AHMED: It isn't on him alone. I don't look at the mosque just as the mosque in New York, although it's a very special case. I look at the situation all over throughout the United States. And what we found in the field is that we were living through times of people living under siege, Muslims and non-Muslims, white and non-whites. Everyone is feeling under siege. And therefore you feel uncertain, you feel fearful, you feel anxious. And something like this mosque is simply a catalyst. It's happening in other parts of the United States, Other mosques are under pressure, some have been fire bombed. A priest now in Florida wants to actually burn the Koran. So when you add it all up, you really see a challenge, a debate about what American identities and both Muslims have to reach out to explain to Americans what they are. They are not a monolith. They are citizens of this country. And Americans also have to also to respond to the Muslim minority and welcome them, accept them as fellow citizens. And, as you said, honor them and give them dignity.

MITCHELL: And, in fact, the Time magazine recent polling, the Pew poll initially and then the Time magazine polling, which took place after the mosque controversy really exploded shows how negative the attitude is towards Muslims around the United States. 46 percent say that Islam is more likely to encourage violence. 25 percent say Muslims are not patriotic Americans. This in a case where we have Muslim soldiers in Iraq and Afghanistan, civilian employees as well as soldiers, troops fighting for the United States against Muslim opponents.

AHMED: Exactly. Not only congressmen, policemen, and some who are Muslims, but also the fact that someone like General David Petraeus who would very much want his entire political and military strategy [sic] rests on the fact that he wants to win hearts and minds in the Muslim world in Afghanistan, thereby marginalizing the Taliban. And it's going to be difficult for him if, constantly, in the Muslim world people are seeing images of mosques under attack, the Koran being burned, Muslims feeling very much under siege. So really, I think, all of us Muslims and non-Muslims have to step back and say what are the consequences of this for us here and for us over there in the Muslim world.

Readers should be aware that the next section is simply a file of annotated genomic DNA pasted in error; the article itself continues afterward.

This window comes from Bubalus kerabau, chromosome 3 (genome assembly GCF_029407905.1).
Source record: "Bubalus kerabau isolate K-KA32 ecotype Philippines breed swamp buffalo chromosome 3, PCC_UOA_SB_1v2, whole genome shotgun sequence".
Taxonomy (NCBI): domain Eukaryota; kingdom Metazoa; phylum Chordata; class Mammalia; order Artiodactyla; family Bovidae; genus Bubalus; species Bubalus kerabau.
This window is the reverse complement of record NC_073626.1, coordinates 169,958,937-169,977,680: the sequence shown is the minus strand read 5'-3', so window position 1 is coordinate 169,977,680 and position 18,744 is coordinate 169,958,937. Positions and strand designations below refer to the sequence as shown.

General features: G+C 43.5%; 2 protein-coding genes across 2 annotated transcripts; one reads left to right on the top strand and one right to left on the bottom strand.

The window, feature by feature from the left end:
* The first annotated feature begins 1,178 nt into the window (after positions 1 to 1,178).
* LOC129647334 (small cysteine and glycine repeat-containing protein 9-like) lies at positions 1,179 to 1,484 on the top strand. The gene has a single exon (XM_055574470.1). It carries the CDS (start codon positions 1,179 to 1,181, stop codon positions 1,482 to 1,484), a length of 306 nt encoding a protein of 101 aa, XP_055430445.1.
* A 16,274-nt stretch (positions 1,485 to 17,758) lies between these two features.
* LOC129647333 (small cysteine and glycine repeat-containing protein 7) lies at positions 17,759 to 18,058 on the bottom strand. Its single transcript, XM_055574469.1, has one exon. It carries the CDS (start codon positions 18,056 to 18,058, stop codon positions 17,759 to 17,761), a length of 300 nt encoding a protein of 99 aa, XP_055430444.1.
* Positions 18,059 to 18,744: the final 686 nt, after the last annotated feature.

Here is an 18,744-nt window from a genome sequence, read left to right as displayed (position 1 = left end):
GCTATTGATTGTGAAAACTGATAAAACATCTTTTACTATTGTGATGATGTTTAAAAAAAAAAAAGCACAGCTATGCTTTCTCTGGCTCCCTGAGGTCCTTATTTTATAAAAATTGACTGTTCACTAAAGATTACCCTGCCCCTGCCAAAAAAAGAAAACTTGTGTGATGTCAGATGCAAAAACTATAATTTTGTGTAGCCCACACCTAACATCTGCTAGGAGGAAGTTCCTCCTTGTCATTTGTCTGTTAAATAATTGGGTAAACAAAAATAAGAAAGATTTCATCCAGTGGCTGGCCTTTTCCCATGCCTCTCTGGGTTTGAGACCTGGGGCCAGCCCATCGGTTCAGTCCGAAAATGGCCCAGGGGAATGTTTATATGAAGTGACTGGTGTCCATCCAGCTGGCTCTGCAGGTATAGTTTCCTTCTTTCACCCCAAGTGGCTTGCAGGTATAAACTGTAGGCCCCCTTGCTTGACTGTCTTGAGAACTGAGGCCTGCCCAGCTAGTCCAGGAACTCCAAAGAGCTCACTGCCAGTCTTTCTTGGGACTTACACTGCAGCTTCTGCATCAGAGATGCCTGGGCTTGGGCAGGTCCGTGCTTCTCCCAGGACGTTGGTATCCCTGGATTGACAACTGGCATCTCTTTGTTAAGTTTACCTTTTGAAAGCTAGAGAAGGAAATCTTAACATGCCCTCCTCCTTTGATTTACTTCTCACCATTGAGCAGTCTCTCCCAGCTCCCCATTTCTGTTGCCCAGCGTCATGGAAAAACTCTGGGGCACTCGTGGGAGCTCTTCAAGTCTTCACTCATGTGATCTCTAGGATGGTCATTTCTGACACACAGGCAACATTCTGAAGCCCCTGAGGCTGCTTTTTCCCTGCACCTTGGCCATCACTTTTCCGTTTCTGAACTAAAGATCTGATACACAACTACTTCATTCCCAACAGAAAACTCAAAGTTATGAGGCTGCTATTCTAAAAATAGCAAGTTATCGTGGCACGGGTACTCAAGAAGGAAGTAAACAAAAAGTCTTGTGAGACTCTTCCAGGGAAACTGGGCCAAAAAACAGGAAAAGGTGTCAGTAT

MITCHELL: Now, there are other mosques in the immediate area of Ground Zero, this is two and a half blocks away. Are you saying that Islamic center should not be built?

AHMED: I don't want to take such a clear position. What I'm saying is that any mosque, any house of worship is to be supported. I believe in people worshiping and being free to worship as guaranteed by the Constitution. At the same time, I really feel that most Muslims, including the people behind this mosque, have not fully understood that for the majority of Americans, this 9/11 episode, this tragedy is still a raw wound. And to build something so blatantly, visibly Islamic so near it is like pouring salt into that wound. That is what I believe after this travel throughout the United States. As an anthropologist, this was confirmed again and again. Although many Muslims told us this is the best place in the world to be a Muslim. So we see that the gap we thought had closed between Muslims and non-Muslims after 9/11 has not closed. It remains as wide as ever, and we have all of us to do everything to bring the temperature down.

-Scott Whitlock is a news analyst for the Media Research Center. Click here to follow him on Twitter.